A GROUP of 46 Sri Lankan asylum-seekers has been rescued after spending Christmas and the new year drifting about 330 nautical miles off Sumatra in a failed bid to enter Australia. Indonesian search and rescue agency Basarnas was first alerted to the disabled vessel on December 23 by Australian authorities after a tip-off from a recently arrived asylum-seeker. But the stranded boatpeople were not picked up until Tuesday by a nearby merchant ship and were transferred to an Indonesian search and rescue vessel before being taken to the Indonesian port of Teluk Bayur in Padang yesterday. Continue reading
Rapti Siriwardane-de Zoysa, in Email Memo to Michael Roberts, 13 December 2012 **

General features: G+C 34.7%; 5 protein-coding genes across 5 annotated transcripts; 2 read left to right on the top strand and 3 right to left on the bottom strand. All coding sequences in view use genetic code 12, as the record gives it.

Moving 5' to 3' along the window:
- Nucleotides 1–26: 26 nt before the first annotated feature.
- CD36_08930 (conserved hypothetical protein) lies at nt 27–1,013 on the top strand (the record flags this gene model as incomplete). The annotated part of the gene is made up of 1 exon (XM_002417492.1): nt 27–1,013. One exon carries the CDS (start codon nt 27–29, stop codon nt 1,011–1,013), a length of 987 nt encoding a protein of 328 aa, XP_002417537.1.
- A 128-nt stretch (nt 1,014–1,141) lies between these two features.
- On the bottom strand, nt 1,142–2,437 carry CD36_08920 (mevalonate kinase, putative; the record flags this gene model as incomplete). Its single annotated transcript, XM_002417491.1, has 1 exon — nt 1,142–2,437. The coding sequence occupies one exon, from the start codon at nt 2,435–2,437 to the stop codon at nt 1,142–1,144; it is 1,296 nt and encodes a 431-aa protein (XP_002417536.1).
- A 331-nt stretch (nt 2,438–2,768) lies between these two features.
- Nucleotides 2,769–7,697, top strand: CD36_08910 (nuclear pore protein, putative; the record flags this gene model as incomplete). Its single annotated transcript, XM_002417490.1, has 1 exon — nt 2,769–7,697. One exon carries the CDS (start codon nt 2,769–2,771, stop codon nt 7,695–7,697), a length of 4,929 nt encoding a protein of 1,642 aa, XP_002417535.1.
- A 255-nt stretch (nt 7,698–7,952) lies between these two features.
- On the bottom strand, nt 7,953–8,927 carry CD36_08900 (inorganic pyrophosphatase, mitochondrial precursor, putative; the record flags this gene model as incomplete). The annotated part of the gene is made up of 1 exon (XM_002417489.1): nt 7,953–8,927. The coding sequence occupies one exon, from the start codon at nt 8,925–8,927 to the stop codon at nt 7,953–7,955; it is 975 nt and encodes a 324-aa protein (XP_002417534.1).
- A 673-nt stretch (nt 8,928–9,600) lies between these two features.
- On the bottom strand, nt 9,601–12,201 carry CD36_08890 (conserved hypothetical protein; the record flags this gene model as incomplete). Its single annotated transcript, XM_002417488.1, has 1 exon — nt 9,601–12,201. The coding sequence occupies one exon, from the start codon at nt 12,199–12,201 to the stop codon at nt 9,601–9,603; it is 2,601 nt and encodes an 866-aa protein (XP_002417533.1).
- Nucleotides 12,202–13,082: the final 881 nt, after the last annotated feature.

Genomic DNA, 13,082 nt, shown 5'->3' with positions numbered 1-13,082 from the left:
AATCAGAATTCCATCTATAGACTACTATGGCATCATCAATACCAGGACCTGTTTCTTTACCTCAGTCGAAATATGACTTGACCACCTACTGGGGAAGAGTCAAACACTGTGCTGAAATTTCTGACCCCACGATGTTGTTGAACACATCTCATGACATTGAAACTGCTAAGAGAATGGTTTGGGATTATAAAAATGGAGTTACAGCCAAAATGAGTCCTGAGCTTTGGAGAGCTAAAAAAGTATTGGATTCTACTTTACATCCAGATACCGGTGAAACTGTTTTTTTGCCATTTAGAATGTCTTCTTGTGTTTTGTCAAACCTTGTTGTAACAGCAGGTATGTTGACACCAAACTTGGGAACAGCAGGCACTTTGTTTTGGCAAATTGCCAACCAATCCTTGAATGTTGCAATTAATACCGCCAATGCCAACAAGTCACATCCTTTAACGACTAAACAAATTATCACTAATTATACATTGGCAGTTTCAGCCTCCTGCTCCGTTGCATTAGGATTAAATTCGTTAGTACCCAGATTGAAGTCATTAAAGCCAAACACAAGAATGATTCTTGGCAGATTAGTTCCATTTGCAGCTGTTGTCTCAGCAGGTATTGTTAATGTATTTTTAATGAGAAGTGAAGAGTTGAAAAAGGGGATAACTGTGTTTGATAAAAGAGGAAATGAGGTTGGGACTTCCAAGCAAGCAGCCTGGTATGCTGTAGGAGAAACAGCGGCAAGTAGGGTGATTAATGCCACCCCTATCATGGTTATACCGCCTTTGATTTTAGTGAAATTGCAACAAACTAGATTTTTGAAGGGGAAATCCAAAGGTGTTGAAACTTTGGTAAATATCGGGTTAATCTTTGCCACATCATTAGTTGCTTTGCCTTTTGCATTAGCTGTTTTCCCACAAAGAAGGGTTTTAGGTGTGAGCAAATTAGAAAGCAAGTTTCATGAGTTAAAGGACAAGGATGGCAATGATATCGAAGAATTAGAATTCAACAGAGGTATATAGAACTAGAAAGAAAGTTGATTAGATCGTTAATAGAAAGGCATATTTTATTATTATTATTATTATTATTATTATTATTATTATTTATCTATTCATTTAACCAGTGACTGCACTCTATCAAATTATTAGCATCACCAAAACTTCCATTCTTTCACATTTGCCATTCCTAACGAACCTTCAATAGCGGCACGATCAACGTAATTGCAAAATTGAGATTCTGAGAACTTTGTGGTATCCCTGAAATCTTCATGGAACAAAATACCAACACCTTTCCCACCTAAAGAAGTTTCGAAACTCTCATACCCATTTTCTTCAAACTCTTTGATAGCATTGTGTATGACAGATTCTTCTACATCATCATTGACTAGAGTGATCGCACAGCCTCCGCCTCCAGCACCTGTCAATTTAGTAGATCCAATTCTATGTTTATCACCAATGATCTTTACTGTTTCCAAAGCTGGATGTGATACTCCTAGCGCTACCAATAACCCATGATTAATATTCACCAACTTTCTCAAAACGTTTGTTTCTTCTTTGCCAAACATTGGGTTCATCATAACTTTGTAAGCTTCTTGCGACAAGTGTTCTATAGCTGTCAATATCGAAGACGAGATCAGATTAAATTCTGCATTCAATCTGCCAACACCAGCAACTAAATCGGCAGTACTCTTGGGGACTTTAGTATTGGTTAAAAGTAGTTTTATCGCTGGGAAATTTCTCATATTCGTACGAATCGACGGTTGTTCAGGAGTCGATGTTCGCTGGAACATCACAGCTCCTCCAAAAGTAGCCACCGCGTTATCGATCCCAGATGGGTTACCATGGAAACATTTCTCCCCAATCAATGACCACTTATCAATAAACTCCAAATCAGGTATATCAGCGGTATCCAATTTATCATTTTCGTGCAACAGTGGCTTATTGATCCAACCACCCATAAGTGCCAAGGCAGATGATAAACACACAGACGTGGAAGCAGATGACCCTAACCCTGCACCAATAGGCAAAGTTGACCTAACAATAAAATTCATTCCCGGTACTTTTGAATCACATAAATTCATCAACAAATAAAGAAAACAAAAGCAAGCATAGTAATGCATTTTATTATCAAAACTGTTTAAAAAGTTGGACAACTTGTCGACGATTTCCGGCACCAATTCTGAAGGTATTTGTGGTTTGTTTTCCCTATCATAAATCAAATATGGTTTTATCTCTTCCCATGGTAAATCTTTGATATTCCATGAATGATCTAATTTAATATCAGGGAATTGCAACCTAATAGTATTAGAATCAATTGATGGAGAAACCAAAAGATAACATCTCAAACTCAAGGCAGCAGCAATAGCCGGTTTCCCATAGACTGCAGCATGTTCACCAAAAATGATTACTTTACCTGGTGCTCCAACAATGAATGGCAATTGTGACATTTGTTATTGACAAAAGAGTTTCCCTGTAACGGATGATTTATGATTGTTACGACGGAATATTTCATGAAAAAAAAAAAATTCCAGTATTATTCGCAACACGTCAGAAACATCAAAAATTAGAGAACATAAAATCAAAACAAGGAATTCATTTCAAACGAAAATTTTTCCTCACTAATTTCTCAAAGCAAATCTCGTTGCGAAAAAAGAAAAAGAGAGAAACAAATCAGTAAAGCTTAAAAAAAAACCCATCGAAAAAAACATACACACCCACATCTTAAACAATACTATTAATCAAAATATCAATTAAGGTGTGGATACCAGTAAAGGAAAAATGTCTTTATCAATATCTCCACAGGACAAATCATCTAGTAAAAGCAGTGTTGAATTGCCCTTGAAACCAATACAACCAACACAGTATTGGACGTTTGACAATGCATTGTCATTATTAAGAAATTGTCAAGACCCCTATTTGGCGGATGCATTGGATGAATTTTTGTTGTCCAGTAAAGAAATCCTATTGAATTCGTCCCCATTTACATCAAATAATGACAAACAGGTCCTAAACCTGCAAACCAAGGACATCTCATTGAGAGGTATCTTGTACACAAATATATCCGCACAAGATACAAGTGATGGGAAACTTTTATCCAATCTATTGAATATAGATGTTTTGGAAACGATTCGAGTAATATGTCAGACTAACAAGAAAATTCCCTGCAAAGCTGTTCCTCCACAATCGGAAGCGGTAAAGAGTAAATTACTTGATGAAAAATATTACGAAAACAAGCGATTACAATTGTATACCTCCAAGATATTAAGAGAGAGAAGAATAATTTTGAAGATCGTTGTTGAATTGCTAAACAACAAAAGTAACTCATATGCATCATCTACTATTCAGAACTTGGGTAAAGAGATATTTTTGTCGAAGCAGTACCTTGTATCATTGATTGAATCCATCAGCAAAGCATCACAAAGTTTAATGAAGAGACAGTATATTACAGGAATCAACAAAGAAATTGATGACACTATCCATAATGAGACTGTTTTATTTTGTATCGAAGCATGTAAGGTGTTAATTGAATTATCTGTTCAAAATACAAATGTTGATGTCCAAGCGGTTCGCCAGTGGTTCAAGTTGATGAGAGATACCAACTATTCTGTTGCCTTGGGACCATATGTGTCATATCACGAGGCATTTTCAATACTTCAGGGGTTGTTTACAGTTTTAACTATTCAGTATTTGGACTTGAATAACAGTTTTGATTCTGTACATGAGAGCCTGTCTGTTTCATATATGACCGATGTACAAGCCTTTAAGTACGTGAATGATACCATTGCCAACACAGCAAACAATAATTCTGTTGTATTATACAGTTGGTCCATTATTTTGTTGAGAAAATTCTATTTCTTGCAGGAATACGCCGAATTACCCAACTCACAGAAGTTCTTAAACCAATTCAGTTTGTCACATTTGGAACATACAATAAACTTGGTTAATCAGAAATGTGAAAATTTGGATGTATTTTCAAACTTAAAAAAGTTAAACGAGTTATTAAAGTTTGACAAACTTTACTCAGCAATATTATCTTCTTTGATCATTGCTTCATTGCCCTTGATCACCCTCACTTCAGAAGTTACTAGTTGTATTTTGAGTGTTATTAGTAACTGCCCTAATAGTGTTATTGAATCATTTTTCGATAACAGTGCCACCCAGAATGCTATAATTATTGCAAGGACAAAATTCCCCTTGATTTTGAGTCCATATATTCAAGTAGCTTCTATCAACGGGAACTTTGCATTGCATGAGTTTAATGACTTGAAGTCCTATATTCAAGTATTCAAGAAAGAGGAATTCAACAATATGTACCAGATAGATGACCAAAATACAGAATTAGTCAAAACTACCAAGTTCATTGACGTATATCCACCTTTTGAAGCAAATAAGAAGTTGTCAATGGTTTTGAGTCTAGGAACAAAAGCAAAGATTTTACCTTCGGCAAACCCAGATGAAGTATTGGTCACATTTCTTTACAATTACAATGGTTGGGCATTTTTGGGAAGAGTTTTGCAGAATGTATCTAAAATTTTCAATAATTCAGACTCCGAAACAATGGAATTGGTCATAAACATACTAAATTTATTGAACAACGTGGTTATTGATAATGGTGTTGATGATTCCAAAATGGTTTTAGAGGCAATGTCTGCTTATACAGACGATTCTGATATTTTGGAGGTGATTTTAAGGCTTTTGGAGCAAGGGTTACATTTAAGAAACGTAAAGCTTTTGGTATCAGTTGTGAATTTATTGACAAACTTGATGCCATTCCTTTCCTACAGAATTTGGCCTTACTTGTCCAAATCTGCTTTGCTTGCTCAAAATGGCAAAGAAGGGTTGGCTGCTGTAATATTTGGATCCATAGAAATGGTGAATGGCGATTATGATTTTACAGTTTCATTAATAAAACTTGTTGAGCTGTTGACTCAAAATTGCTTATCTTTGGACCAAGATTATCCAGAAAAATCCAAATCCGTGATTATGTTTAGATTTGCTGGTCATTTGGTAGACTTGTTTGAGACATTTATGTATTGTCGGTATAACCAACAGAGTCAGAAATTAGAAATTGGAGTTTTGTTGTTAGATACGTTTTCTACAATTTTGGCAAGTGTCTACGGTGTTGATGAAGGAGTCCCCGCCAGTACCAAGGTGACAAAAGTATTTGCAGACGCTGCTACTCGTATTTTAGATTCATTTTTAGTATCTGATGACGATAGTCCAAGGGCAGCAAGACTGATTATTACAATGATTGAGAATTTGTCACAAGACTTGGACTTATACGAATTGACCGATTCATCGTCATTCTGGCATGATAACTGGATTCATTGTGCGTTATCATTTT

Yesterday an ex-fisher/diver from Mullaitivu shared a curious tale of a recent act of ‘vengeance’ in a small kovil [at XYZ]…. 12 family members from the same area (XYZ district) had purchased a multi-day boat, pooled money from others who expressed interest in going [so that] there were about 55 altogether. The engine had broken down midway (some 13 days after they set sail). The 12 family members were supposed to have locked themselves up in the cabin in order to ration the food supplies. The rest had been locked out. Rice gruel had been passed through the cabin once a day through a window, while the other passengers who were locked out felt that the 12 members were keeping themselves fed to their heart’s content. Among the 12 was a close family friend (the relative of the informant I was speaking with) who was among the ‘chosen. He had come out for a cigarette. Out of anger, the rest, who were vegetating outside, had lynched him; and then thrown him overboard. They had been like this for about a month. Continue reading